From the 31th of march to the 2nd of april, the yearly Solutions Linux trade show held in Paris. Of course, KDE was here.
Sébastien Renard (KDE French translation coordinator) and I installed the KDE booth. It was a bit minimalist: one A2-sized KDE logo, two chairs, one table and two laptops, but at least we had a booth this year (last year we failed to book a booth in time and had to ask a friend booth for some area to hold our laptops...) We even had 150 Kubuntu 8.10 CDs to give (Sorry Markey, maybe I got all of them?).
Sébastien is a power user of the Kontact suite, so it is always impressive when he demonstrates Korganizer because he can show visitors an agenda packed with several years of real meetings. He can also demonstrate a KMail setup with 6 different mailboxes, some of them using ssh tunnels to fetch their content, all graphically configured from within KMail.
This year though, his Kontact presentation was a bit different when it comes to TODO lists. He often ended up demonstrating... Yokadi :). Not surprising, given that Sébastien is Yokadi most active contributor these days (I need to catch up, otherwise he will soon have more commits than me :) ). One of his tasks for the show was in fact "Convert as much people as possible to Yokadi"!
In the afternoon we received reinforcements as Gaël Beaudoin joined us to manage the KDE booth, helping us handling the crowd of curious users, charming them with KWin goodness and other 4.2 niceties.
On the bad side, I was supposed to spend half of my time on the Canonical booth, but completely failed at it and spent all day on the KDE booth...
Kubuntu stickers were delivered for the KDE booth, yay for goodies!
Equiped with my brand new Canonical shirt, I managed to work on both booths this day (and the day after), spending 2 hours on each one. It was great to get to know some of my new colleagues. I had a nice chat with one of the sale managers, and discovered he is actually a KDE user. It seems KDE is popular among Canonical employees too!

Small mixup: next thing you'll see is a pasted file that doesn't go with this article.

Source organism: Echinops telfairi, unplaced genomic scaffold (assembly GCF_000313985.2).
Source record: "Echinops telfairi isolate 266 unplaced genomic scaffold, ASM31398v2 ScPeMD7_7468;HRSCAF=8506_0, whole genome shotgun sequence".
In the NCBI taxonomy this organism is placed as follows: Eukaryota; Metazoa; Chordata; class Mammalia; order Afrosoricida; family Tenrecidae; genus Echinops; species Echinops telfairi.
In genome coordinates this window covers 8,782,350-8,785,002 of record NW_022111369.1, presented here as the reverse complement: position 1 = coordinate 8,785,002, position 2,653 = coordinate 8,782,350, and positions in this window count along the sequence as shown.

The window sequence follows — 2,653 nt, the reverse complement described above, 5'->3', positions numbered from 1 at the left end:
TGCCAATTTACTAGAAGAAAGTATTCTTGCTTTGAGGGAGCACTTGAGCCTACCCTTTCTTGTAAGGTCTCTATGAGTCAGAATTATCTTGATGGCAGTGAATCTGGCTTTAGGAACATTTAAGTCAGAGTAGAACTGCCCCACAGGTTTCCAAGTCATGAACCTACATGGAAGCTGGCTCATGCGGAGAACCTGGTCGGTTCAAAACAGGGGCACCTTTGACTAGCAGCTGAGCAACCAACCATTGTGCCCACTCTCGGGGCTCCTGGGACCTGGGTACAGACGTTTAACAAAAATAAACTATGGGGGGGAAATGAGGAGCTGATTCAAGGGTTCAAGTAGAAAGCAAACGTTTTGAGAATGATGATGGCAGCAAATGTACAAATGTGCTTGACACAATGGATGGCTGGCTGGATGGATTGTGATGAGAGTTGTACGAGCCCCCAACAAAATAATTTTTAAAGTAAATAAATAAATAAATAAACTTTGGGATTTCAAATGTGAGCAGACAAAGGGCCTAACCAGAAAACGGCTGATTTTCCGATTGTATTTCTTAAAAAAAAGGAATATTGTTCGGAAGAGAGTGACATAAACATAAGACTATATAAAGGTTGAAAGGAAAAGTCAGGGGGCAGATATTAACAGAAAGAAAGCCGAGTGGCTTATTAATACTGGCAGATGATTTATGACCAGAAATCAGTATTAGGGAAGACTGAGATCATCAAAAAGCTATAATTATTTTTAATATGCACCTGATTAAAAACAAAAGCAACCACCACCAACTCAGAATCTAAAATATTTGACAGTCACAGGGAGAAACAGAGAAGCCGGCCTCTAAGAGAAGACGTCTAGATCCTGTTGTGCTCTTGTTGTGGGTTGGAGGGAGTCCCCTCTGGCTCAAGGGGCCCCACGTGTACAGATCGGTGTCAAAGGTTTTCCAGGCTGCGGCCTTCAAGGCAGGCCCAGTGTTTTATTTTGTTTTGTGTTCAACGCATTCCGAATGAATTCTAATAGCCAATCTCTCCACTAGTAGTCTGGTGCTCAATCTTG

I also had the occasion to try various netbooks running different versions of UNR, Ubuntu Netbook Remix. There is quite a few interesting things in it, I especially like how the title bar of maximized windows moves inside the GNOME menu, leaving more vertical space available for the application.
An interesting thing I realized while demonstrating UNR is that people are more opened to new user experiences on a netbook because they expect it to behave differently than a regular laptop or desktop. This means netbooks are really a platform where Plasma could be used to its full potential and provide attractive and innovative interfaces.
- Zombi butchers ready to cut your connection!
- The butchers hijacking a conference to spread the word:
Everybody felt a bit tired on day three, except visitors :)
While chatting a bit with C., Canonical booth responsible, our conversation went on GCU and I started to explain the subtleties of HADOPI as well as narrate the most memorable GCU actions from last years. When I told one year they visited all professional booths, hit alt-tab on exposed machines, and boo-ed the booth if they were running Windows, C. was surprised and asked me "But it's an open source trade-show, how comes they were running Windows?". This is coming from someone who is not from a technical service. If only everyone on the show had the same way of thinking...
Since our GNOME friends took advantage of a few minutes where we left the KDE booth empty to cover our table with GNOME stickers, we had to strike back today. Sebastien thus proceeded to stick Kubuntu stickers at various places of the booth including under the mouse... Yes, we are supposed to be grown-ups :). In the end we had fun
trolling discussing both project release announcements, comparing GNOME Shell with Plasma and all kind of constructive dialogs you can expect from tired geeks...